by Laura Fannin , Ciara O'Brien August-30-2022 in Data Protection

Have you overheard a private conversation in the workplace? Disclosure of this information risks breaching duties of confidentiality and data protection obligations under GDPR.


The English High Court established a new authority on privacy and GDPR in the case of Clearcourse Partnership and others v Jethwa [2022] EWHC 1199 (QB). The court considered issues relating to breach of confidence, misuse of private information, and unlawful processing of personal data. While the Irish courts have not dealt with these issues in the same context, the case offers a helpful insight into how the courts might approach cases of a similar nature.

In this case, Clearcourse the claimant entered into a sale and purchase agreement (SPA) with a company in which Mr Jethwa, the defendant was a partner and CEO during the negotiations. The negotiations were taking place in Mr Jethwa’s offices, where there was a CCTV camera in the meeting room. During a break in the negotiations Mr Jethwa overheard Clearcourse representatives discussing their strategy. Mr Jethwa took a screenshot of the live CCTV footage from the meeting room. At the time, Mr Jethwa did not reveal that he had overheard this conversation. The SPA concluded, but unfortunately a dispute arose between the parties. During the dispute Mr Jethwa sent the screenshot to Clearcourse, threatening to publish their private discussion on social media. In response, Clearcourse made an application for an interim non-disclosure order (INDO).

The proceedings

Clearcourse brought claims against Mr Jethwa for beach of confidence, misuse of private information, and breach of data protection rules under the General Data Protection Regulation (GDPR). Clearcourse were successful in their application, and the INDO was granted. In order for an INDO to be granted, the Claimant must show that they are likely to succeed at the trial of the action. When considering the Claimant’s chance of success at trial, the Court had regard to each of their claims as follows.

Breach of confidence

In order to successfully plead a claim for breach of confidence, the claimant must demonstrate that (i) the content of the discussions has a confidential quality (ii) that the defendant had a duty of confidence, and (iii) that there had been an unauthorised use, or a threat to use this information in a manner that would damage the claimant.

When applying this test, the court was satisfied that the claimant was likely to succeed at trial on all three limbs of their breach of confidence claim. Interestingly, the court noted that the fact that the claimant made no effort to eavesdrop, does not relieve them of their duty of confidentiality.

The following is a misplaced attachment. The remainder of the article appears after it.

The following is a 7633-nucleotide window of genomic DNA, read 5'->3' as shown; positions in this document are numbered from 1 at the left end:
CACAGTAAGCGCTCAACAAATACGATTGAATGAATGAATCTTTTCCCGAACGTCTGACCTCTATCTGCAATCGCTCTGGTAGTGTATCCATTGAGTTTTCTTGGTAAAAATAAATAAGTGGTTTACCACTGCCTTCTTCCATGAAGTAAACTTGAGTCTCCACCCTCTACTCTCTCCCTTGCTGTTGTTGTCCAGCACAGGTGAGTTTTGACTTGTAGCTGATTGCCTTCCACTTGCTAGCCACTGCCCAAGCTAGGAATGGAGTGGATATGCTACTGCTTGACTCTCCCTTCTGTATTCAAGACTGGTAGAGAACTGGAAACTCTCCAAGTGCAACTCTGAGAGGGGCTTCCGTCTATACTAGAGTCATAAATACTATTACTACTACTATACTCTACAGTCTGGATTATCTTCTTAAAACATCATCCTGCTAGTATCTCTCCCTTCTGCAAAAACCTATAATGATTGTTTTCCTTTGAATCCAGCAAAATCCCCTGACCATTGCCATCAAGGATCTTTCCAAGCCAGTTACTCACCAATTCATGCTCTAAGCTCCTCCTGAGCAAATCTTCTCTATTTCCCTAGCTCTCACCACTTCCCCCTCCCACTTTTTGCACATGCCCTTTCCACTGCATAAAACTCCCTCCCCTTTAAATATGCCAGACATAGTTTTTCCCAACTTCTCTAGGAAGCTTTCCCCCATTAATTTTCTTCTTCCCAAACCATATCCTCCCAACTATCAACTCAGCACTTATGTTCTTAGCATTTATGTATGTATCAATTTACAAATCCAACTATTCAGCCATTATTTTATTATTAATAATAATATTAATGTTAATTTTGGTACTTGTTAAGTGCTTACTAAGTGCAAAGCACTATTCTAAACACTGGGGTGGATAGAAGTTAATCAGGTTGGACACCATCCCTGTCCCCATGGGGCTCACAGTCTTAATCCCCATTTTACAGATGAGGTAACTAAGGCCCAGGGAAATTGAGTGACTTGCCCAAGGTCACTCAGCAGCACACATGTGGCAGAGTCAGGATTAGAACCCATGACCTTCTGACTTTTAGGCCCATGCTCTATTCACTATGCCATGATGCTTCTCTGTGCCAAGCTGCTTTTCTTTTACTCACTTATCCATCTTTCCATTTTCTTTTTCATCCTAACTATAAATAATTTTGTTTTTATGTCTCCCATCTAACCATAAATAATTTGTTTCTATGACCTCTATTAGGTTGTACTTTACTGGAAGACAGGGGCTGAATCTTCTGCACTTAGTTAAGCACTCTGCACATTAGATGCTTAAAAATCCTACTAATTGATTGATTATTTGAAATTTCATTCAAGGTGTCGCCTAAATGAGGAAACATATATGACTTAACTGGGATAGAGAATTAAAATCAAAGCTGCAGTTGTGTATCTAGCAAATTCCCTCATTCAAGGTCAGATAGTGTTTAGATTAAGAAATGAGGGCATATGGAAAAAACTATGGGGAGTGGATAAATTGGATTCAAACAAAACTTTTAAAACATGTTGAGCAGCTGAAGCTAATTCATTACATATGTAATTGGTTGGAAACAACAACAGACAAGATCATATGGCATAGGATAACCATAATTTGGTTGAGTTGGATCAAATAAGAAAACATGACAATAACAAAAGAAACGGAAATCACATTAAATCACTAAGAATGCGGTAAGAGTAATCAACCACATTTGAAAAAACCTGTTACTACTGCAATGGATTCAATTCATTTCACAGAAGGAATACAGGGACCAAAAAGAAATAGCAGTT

Misuse of private information

To succeed in this type of claim, the claimant must prove that (i) they had a reasonable expectation of privacy, and (ii) their right to privacy is greater than the rights of others, such as the defendant’s right to freedom of expression.

In this case, the court found in the claimants favour, and noted that Mr Jethwa’s right to freedom of expression was outweighed by the claimant’s right to privacy.


Interestingly, the court held that the screenshot of Clearcourse’s representatives constituted personal data, which had been retained without their consent, and without any lawful basis for processing. The defendant in this case failed to obtain consent of the data subjects to this processing. The court noted that the general CCTV warning was not sufficient to demonstrate consent in this situation. On this basis, the court found that the claimant was likely to succeed at trial on this claim as well.

How might the Irish Courts deal with this

While the Irish courts have not directly dealt with INDOs, they have received passing reference. In the case of O’Brien v Red Flag Consulting Limited [2015] IEHC 86 the court stated that in appropriate circumstances INDOs are “are entirely proper, and a court may come to the aid of a person who needs that level of special protection, where untoward and secret activity is underway seeking to damage a person. A court will, in an appropriate case, make such extraordinary orders.”

In England, the case of Cream Holdings Ltd v Banerjee & Others [2004] UKHL 44 established the test for INDOs. In this case, the House of Lords held that, before granting an INDO, the court must be satisfied that the claimant would “more likely than not” succeed with its underlying claims if they were pursued to trial.

The case of Cream Holdings was cited with approval in Ireland in the case of Murray v Newsgroup Newspapers Ltd [2011] 2 IR 156. While the facts in Murray are substantially different to Clearcourse, it seems reasonable to assume that were the Irish courts asked to determine whether an INDO should be granted, the test as set out in Cream Holdings, as approved in Murray would be applied, namely that the claimant has established a convincing case such that it is more likely than not that his or her cause(s) of action would succeed at trial.

If you would like to discuss any of the points further or require more information to help your business please contact Laura Fannin, or Ciara O’Brien from the Commercial and Business team.


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